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RESEARCH PAPERS: Evaporation

Evaporation and Growth of Multicomponent Droplets in Random Dense Clusters

[+] Author and Article Information
T. Elperin, B. Krasovitov

The Pearlstone Center for Aeronautical Engineering Studies, Department of Mechanical Engineering, Ben-Gurion University of the Negev, P.O. Box 653, Beer-Sheva 84105, Israel

J. Heat Transfer 119(2), 288-297 (May 01, 1997) (10 pages) doi:10.1115/1.2824222 History: Received February 26, 1996; Revised January 17, 1997; Online December 05, 2007

Abstract

Interaction between evaporating (growing) droplets in binary arrays and large random clusters of droplets of different sizes is analyzed in a quasi-steady approximation using the modified method of expansion into irreducible multipoles. Evaporation and condensation of binary arrays and clusters of droplets (i) composed of volatile components and (ii) composed of a volatile and a nonvolatile component was studied. The analytical and numerical results of the investigation are presented in terms of heat and mass correction factors. Solution of the transient problem is obtained, and the evaporation rate is determined. It is shown that for droplets of ideal solution with different compositions, Nusselt and Sherwood numbers depend on the concentration of components inside each droplet. When dense cloud contains both pure droplets and droplets containing soluble nuclei, interactions between temperature and concentration fields causes growth of some droplets in a cluster and evaporation of the other droplets. It is shown that inside an evaporating large cluster of multicomponent droplets composed of volatile components, recondensation occurs whereby evaporating droplets act as mass sources and heat sinks and growing droplets act as mass sink and heat sources. The results of this study are of relevance in the analysis of dynamics of droplet size distribution in clouds, artificial modification of clouds and precipitation, in-cloud pollutants scavenging, and in the analysis of evaporation and combustion of multicomponent (blended) liquid fuels.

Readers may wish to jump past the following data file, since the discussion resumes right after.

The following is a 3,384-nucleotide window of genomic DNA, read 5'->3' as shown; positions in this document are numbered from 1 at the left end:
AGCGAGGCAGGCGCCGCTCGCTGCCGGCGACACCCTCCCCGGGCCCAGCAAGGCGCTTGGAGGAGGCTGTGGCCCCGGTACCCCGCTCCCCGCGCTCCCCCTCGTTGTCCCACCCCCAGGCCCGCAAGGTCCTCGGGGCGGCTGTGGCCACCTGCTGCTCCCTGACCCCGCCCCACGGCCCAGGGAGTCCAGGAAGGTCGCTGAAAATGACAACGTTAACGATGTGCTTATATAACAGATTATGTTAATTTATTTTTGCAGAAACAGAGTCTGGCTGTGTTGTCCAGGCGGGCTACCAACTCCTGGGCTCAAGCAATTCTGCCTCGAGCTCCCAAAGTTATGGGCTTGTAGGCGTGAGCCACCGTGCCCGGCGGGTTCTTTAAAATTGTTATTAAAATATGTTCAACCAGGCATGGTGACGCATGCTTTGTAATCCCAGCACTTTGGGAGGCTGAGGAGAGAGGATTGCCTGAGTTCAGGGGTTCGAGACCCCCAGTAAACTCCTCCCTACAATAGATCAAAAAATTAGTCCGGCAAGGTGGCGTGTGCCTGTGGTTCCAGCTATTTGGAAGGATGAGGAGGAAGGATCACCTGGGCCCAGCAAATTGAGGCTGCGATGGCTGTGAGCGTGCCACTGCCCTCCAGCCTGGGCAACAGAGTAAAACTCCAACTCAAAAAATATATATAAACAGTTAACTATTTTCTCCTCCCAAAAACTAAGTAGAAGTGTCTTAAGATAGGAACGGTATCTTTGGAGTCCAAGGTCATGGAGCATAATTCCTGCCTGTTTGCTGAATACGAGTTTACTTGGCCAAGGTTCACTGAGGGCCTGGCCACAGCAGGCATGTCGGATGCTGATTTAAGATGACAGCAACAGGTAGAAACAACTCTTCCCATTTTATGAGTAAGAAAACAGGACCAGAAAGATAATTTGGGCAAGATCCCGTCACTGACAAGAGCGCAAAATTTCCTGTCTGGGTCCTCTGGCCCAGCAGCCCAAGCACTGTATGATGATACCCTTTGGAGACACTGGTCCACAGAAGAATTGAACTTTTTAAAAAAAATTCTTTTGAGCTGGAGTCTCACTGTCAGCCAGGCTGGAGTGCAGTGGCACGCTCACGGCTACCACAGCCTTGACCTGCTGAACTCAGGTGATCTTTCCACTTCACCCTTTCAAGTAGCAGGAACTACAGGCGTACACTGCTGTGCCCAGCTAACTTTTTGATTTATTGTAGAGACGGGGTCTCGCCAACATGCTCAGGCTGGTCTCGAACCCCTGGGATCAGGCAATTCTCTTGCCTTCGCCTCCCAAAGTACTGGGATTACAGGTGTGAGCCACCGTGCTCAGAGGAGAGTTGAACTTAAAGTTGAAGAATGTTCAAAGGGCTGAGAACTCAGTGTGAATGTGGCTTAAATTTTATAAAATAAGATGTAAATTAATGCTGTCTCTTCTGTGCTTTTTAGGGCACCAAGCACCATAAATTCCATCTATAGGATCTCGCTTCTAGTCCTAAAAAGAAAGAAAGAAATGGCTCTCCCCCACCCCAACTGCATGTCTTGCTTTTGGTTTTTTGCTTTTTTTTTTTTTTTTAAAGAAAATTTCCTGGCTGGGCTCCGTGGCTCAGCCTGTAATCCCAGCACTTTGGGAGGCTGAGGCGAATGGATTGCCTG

Copyright © 1997 by The American Society of Mechanical Engineers
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